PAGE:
Radiation Sensing Smartphone Unveiled For Japanese MarketTue, May 29, 2012 - 5:39 PM
The Fukushima Daiichi nuclear power plant disaster over a year ago in Northeastern Japan, where reactor 3 blew up and went into meltdown after an earthquake and resulting tsunami, hasn’t caused any deaths or serious illness, despite the amount of radiation released. The only people at any risk of radiation sickness, are those unfortunate workers who were forced to go in and clean up the mess early on and were exposed to large amounts of radiation. The general public has not been harmed at all. However, anti-nuclear sentiment is running high regardless of the non-existent death toll, as parts of Japan around the reactor are still off limits due to high radiation levels.
Cashing in on this sentiment, is mobile phone operator Softbank, who will soon release a mobile phone with built-in sensors made by Sharp Corp, for detecting radiation levels in microsieverts per hour, which will likely be good for the company’s bottom line. The founder and president of Softbank, Masayoshi Son, an outspoken critic of nuclear power and an advocate of renewable energy sources, said “the threat from the nuclear accident cannot be seen by the human eye and continues to be a concern for many people, especially for mothers with small children”. Yes, that’s it, play up the hysteria with the small children angle. One wonders why Softbank didn’t bring out such a phone much earlier, doesn’t it?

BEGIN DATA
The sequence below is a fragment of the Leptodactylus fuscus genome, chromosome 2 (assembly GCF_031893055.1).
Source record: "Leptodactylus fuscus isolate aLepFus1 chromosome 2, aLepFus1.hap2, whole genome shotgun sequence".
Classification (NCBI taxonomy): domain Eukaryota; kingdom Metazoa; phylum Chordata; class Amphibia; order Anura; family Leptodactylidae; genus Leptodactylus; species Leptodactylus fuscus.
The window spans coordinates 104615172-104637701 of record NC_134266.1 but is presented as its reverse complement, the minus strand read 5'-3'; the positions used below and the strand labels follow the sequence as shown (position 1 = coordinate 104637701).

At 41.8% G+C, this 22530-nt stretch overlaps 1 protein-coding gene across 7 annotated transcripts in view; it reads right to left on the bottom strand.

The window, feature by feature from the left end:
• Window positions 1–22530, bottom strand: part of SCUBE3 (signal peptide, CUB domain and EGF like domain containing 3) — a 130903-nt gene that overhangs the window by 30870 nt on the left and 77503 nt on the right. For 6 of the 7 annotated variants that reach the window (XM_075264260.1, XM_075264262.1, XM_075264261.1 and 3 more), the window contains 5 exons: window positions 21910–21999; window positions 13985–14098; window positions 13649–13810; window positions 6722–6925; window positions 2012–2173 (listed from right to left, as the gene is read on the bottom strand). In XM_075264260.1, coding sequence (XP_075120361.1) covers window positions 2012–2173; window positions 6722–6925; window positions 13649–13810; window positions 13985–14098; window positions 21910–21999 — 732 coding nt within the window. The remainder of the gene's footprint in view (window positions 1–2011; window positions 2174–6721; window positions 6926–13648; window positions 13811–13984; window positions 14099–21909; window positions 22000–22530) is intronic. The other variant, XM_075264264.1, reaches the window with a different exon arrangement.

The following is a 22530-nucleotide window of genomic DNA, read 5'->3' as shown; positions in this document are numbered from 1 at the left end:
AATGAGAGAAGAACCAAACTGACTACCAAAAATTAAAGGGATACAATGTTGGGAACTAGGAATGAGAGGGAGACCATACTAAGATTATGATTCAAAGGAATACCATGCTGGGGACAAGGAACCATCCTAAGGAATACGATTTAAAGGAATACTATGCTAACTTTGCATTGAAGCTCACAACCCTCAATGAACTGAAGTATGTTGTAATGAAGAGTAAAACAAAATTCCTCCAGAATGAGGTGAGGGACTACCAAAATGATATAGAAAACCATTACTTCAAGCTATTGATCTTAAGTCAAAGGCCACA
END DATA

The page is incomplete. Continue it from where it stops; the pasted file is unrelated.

The smartphone in the company’s “Pantone” series will come in eight bright colors and include customized IC chips made by Sharp Corp that measure radiation levels in microsieverts per hour. The phone, which goes on sale this summer, can also keep track of each location a user tests for radiation levels.